### Quick description

In analysis and analytic number theory, one sometimes obtains estimates for expressions involving several variables or parameters subject to various constraints concerning their respective sizes. If these estimates have to be carried along and transformed in substantial ways, or if many of them involving different constraints must be combined at some point, it may be useful (if it is possible) to incorporate the constraints inside the estimates by adding terms which make the estimate trivial if the constraints are not satisfied, and reduce to the useful estimate otherwise.

This is similar in spirit to the use of a characteristic function of a set to represent a summation or integration condition, as described in Getting rid of nasty cutoffs for example.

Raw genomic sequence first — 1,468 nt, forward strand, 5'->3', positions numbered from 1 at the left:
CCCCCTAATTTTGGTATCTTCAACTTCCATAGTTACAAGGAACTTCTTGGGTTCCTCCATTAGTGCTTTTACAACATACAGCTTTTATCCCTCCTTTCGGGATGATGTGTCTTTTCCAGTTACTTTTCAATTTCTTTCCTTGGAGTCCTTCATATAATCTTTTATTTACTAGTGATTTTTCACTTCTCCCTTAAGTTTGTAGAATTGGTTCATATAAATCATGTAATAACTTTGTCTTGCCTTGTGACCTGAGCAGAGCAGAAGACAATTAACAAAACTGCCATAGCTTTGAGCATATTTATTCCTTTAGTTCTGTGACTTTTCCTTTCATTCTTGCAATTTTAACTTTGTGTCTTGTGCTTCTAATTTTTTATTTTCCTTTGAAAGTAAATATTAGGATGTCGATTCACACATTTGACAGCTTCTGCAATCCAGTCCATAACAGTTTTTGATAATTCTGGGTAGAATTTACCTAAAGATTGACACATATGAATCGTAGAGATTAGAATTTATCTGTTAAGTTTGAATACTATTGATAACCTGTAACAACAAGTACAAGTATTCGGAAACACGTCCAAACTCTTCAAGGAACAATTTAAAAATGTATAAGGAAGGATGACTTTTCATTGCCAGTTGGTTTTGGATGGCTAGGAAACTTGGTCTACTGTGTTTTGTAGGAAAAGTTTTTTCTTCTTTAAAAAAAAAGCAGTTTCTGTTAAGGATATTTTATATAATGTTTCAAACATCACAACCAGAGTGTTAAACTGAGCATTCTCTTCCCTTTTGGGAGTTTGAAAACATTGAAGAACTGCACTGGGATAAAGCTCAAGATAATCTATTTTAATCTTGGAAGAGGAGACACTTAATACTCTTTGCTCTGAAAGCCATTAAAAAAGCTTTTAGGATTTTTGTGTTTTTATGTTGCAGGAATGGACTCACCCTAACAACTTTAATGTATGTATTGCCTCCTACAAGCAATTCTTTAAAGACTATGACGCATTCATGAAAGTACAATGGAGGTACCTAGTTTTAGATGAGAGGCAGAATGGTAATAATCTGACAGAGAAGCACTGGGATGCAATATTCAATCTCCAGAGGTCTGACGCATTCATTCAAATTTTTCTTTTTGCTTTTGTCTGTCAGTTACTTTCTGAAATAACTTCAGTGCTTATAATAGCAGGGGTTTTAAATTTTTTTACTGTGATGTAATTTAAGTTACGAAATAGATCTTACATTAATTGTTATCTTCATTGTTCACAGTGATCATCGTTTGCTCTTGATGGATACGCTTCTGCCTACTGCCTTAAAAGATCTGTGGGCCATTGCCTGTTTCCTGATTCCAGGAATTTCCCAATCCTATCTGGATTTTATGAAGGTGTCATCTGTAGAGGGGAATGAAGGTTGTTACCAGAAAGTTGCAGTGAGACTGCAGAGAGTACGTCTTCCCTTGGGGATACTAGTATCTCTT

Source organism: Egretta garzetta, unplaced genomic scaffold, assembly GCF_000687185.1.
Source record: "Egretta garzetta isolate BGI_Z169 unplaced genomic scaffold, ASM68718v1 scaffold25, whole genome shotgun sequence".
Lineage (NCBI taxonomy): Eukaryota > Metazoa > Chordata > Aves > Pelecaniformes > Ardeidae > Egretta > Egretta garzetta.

### Prerequisites

Basic calculus or even simple combinatorics and sums.

### General discussion

The idea of the trick is best explained with concrete elementary examples.

### Example 1

Consider the inequality

This is only valid if . However, if we write

the inequality is valid for , and is not asymptotically worse than the previous one when gets large.

### Example 2

Suppose you have a function depending on an integer and a prime number , and that you know the upper bound

for all , and

if does not divide . If these estimates are used extensively later on, with different values of and , sorting out which of the two applies may become a bookkeeping nightmare. Writing

where is the GCD of and encapsulates both statements neatly and is much easier to carry around and combine with other estimates.

3 years 32 weeksago3 years 40 weeksago3 years 41 weeksago4 years 18 weeksago4 years 39 weeksago